Wednesday, 29 October 2014

What I did on my holidays

Actually, this is a post that I wrote some time ago, but I thought I would upload it now, as there's likely to be more on Edwardian clothes and the Great War here in the coming weeks, as they are both featuring quite heavily in my reading.

Early summer got very intense as I became more and more involved in the production my son was in at the local theatre, a new musical about World War I called Sam & Isla Forever. My involvement began when I lent some Edwardian clothes for use in the production -- as advance publicity, and to start to make a record of my mini collection of antique clothing, we arranged a photo shoot with some of the girls from the play:

"Isla" (Photo ⓒ Opuscule Photographic)

One of the scenes from the "home front" takes place on the beach and we felt that all those dark skirts were just a little too sombre for four rather flighty young women, but most of the budget for the production was, we knew, reserved for providing the soldiers with authentic uniforms and guns (and very effective they proved!) So one person volunteered some material and I volunteered to make skirts. Which was all very well until I dug my sewing machine out and discovered some crucial bits seemed to be missing! Happily the provider of the material also offered use of her machine if necessary. Two of the skirts travelled all the way to Devon with me so that I could bast them together completely to save time machining -- on my return I spent one long sunny afternoon completing all but the hemming stage and another in the depths of the theatre doing some final fittings. Two skirts and three belts down, and only one left to make for the heroine, Isla, and, by this time, about 10 days to opening night! Our costume director had rejected the first length of material for Isla's skirt because she wanted her to have a mauve theme throughout, but I sourced some lovely plum-coloured cotton on eBay which very obligingly turned up within two days. I'd designed a skirt based on the suit I'd loaned for Isla to wear as a widow:

By this time I'd got my own machine working -- to my delight because I'd forgotten how much I enjoy sewing! Isla's skirt was finished over the weekend before the first dress rehearsal,  by which time I'd also remembered how much I enjoy being in theatres, so I'd volunteered to dress at least one performance as well - in the event I did all but the last night, when I watched from out front, which was great because I finally got to see how it all looked.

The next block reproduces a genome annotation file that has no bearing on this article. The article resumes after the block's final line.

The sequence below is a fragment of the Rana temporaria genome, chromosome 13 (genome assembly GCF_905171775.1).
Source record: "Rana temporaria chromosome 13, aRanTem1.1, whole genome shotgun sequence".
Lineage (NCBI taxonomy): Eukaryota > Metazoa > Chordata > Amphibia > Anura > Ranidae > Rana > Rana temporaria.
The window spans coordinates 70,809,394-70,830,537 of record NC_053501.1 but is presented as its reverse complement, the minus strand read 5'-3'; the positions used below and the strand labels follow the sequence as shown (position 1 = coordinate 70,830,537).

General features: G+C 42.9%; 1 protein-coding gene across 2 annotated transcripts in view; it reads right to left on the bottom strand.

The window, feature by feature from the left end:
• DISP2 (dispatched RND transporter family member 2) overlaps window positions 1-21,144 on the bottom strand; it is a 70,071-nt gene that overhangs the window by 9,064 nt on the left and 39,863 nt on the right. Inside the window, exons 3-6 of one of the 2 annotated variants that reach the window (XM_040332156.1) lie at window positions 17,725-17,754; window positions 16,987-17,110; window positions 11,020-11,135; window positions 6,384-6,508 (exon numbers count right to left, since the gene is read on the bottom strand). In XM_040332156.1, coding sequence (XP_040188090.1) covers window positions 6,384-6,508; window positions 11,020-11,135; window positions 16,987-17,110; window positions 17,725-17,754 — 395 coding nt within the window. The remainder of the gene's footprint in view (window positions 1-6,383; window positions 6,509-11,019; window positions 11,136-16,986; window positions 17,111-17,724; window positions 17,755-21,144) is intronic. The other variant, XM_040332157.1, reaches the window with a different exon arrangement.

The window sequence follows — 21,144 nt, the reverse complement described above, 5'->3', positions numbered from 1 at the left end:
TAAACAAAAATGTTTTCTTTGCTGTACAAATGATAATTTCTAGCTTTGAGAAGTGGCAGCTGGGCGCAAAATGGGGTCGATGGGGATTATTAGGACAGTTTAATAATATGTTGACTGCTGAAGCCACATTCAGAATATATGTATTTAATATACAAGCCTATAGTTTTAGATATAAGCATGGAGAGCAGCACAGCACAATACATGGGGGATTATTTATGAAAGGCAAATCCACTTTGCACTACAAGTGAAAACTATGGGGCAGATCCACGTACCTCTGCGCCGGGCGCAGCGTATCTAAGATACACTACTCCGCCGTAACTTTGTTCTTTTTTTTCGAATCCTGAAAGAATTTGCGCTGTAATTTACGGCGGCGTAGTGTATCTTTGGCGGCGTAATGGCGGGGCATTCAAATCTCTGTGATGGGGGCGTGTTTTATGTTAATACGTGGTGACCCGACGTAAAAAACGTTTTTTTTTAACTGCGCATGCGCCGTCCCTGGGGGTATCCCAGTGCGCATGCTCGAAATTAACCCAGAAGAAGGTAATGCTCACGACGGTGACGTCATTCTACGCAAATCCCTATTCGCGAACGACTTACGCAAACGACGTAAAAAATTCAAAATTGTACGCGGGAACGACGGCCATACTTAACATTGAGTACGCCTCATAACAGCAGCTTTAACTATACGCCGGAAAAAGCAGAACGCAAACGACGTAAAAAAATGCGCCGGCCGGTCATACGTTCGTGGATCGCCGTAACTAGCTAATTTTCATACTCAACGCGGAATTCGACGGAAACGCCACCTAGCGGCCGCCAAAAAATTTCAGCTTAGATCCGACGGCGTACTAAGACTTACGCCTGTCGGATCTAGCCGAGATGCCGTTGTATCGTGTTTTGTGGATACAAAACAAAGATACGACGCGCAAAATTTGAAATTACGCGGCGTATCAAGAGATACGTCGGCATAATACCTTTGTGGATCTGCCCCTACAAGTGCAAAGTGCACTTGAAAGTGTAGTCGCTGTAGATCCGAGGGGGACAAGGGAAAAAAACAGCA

The Sam & Isla girls in rehearsal. (Photo ⓒ Opuscule Photographic)

The play itself, by the way, described by its author Robert Wilkinson as a "kind of fable" was wonderful -- at times funny, at others intensely moving. Audience members were heard sobbing, and my son, who played the incompetent, doing-it-by-the-rules captain, reckoned that the sooner he grew his beard back the better (all the soldiers had WWI haircuts). The action was framed by a campaign in the 70s to have the 306 soldiers who were shot for "cowardice" posthumously pardoned, something that actually only happened in 2007. Seeing the young cast in their uniforms really brought home the horror of that time, and the tragedy of those executions of young men, most of them probably suffering from shell-shock, and some of them only 17.

Thursday, 23 October 2014

My continued absence!

Anyone trying to read my blog may have noticed my rather lengthy absence. There are two reasons for this - most recent is the failure of our broadband connection, which has now lasted nearly a month!! I do hope that normal service will resume soon, but I can tell you, it is extremely inconvenient. Though possibly of benefit to local coffee shops.

The other reason is that not only the broadband is broken - I am too :-(

I'm having problems with my hands, which aren't working very well, and lots of things have got rather difficult. Typing not the least of them. Posts for the time being, always supposing we get out connection back, may be rather brief. Not at all sure about getting the hands back, but my robo-glove is quite entertaining.

I did manage a review on the last issue of Shiny New Books, though, and you can find it here, along with lots of terrific reviews by other people.

Looking on the bright side, we had an addition to the family. This is Loki, a 6-month old rescue - wicked, exuberant, affectionate and the plague of both dogs. You'll be seeing plenty more of him,* I'm sure.

* Update: The Animal Rescue got it wrong! Loki is a girl...